Despite being sidelined with an injury for the first 14 games of the season, Evan Rodriguez has been extremely productive since his return to the Amerks’ lineup, registering 10 points in eight games. His recent performance earned him a call-up to the big club, though unless he sets the league on fire, he’ll likely be sent back to Rochester to help ensure the Amerks sustained success.
Another player whom fans have specifically clamored for this season is goaltender prospect, Linus Ullmark.
Through 16 games, the Swedish netminder has posted an impressive .919 save percentage. Given Robin Lehner’s inconsistent play in Buffalo, many have speculated that the organization will elect to trade him before his contract expires on July 1. There is a chance that Ullmark will get an opportunity to start for the Sabres in 2018-19.
The last thing fans in Buffalo want to hear is that they have to remain patient, but the front office is using this season as an opportunity to analyze organizational depth. Though teams have executed incredible mid-season turnarounds in the past, the Sabres haven’t really shown signs of improvement. Botterill won’t waste precious development time in an attempt to salvage what appears to be another lost year in Buffalo.
There is little doubt that the Sabres roster will once again experience significant personnel changes next season, but this time the replacements could come from within the organization.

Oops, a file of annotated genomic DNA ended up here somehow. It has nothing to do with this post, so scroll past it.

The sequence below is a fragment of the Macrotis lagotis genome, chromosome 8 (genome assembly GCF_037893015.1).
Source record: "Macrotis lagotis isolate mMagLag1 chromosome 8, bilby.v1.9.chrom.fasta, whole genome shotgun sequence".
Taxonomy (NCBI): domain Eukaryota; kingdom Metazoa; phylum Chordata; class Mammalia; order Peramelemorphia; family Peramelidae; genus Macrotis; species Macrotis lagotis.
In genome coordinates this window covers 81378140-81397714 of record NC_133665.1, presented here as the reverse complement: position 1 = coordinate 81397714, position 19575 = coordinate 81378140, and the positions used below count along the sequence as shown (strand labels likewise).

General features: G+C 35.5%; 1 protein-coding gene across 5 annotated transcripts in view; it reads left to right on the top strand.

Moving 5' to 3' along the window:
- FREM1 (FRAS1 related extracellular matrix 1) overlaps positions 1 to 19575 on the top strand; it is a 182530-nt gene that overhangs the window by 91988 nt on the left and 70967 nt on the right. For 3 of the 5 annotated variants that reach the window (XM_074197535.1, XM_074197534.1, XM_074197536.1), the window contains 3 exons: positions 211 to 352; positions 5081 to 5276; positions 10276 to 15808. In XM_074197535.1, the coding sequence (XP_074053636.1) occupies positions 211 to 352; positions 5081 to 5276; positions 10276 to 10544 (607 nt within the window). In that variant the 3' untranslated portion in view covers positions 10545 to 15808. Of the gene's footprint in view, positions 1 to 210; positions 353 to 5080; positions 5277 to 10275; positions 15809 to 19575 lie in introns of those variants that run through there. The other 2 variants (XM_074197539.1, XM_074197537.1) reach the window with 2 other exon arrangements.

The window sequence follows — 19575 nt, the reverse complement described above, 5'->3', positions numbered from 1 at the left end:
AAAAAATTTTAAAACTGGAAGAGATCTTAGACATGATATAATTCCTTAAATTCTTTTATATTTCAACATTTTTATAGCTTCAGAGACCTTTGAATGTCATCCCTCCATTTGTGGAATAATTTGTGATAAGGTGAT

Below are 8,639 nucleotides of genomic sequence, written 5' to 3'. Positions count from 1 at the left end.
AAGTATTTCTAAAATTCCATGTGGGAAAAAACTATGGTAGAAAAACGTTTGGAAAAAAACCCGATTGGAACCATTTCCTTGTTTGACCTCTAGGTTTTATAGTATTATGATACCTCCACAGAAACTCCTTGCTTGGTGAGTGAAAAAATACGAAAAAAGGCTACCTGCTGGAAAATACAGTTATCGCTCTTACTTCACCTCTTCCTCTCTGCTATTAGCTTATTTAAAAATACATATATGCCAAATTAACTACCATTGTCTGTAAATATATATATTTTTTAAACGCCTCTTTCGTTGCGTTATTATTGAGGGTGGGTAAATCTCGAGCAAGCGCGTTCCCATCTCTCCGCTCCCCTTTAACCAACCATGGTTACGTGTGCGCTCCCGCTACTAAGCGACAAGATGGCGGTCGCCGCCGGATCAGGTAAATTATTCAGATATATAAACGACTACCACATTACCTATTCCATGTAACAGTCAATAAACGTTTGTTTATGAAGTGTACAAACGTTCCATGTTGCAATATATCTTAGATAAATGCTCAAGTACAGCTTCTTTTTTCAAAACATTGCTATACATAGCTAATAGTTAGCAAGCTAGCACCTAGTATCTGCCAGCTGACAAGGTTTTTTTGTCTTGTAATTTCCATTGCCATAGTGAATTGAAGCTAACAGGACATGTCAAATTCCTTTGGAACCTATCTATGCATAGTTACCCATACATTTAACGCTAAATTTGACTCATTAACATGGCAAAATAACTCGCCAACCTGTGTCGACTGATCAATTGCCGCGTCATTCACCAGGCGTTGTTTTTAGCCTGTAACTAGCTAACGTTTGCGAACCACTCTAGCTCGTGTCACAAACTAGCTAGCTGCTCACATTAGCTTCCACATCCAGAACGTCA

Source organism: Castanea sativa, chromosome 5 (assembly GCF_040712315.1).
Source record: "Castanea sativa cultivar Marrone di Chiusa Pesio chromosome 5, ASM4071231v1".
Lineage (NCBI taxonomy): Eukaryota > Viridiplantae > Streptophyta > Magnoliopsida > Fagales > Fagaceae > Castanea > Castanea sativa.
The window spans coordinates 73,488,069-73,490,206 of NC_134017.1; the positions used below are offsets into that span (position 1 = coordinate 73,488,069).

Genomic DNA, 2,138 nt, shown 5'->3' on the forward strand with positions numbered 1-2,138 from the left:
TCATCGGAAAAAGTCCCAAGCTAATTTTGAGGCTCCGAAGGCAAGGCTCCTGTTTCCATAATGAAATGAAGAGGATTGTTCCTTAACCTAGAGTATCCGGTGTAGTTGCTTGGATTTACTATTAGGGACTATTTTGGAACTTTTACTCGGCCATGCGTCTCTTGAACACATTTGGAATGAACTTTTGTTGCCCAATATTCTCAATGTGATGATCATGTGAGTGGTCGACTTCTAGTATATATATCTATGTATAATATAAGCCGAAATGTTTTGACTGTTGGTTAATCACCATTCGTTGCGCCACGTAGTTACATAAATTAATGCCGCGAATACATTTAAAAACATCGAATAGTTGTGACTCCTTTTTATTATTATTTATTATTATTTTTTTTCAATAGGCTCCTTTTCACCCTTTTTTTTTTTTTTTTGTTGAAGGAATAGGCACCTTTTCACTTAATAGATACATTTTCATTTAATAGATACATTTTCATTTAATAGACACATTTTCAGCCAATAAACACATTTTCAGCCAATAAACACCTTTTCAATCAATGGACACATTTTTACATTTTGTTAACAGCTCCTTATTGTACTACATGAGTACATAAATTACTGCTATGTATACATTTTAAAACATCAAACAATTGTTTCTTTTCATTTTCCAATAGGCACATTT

Sabres’ Roster Purge Has Begun
On Monday the Sabres announced that veteran winger, Matt Moulson had been waived. Unsurprisingly, no other team elected to claim Moulson and his $5 million cap hit. Upon clearing waivers, the Sabres put Moulson on loan to the Los Angeles Kings farm team, the Ontario Reign.
When asked why he elected to loan Moulson to another organization, Botterill stated that there was simply no room for the 34-year-old in Rochester.
— Buffalo Sabres (@BuffaloSabres) December 5, 2017
While Moulson was lauded by his teammates as a consummate professional, the front office is making it clear that underperforming players will be shipped out.
Soon after the move was announced, Botterill executed a trade with the Detroit Red Wings to acquire former Penguin, Scott Wilson. During his time in Pittsburgh, Wilson was a member of two Stanley Cup championship teams (though he is only credited with one championship due to the number of games played). On a team that has lacked leadership, Wilson will try to make an impact in the Sabres’ locker room.
While on paper these transactions seem relatively insignificant, they mark the beginning of what could be another roster upheaval in Buffalo. It sends a message that lackadaisical play will no longer be tolerated. Very few players are safe.
This past week, Sportsnet analyst, Elliotte Friedman speculated that the Sabres could soon become more active in the trade market.
“There’s a sense from other teams that the Sabres are sending signals that they are open for business, and you can ask about anybody whose name is not Jack Eichel,” said Friedman.
He went on to mention that teams looking to strike a deal for players like Rasmus Ristolainen, Marco Scandella and Sam Reinhart “better be coming with a serious offer.”
While it remains unclear whether or not the Sabres are planning for another full-blown fire sale, slowly but surely, Botterill is putting his stamp on the organization.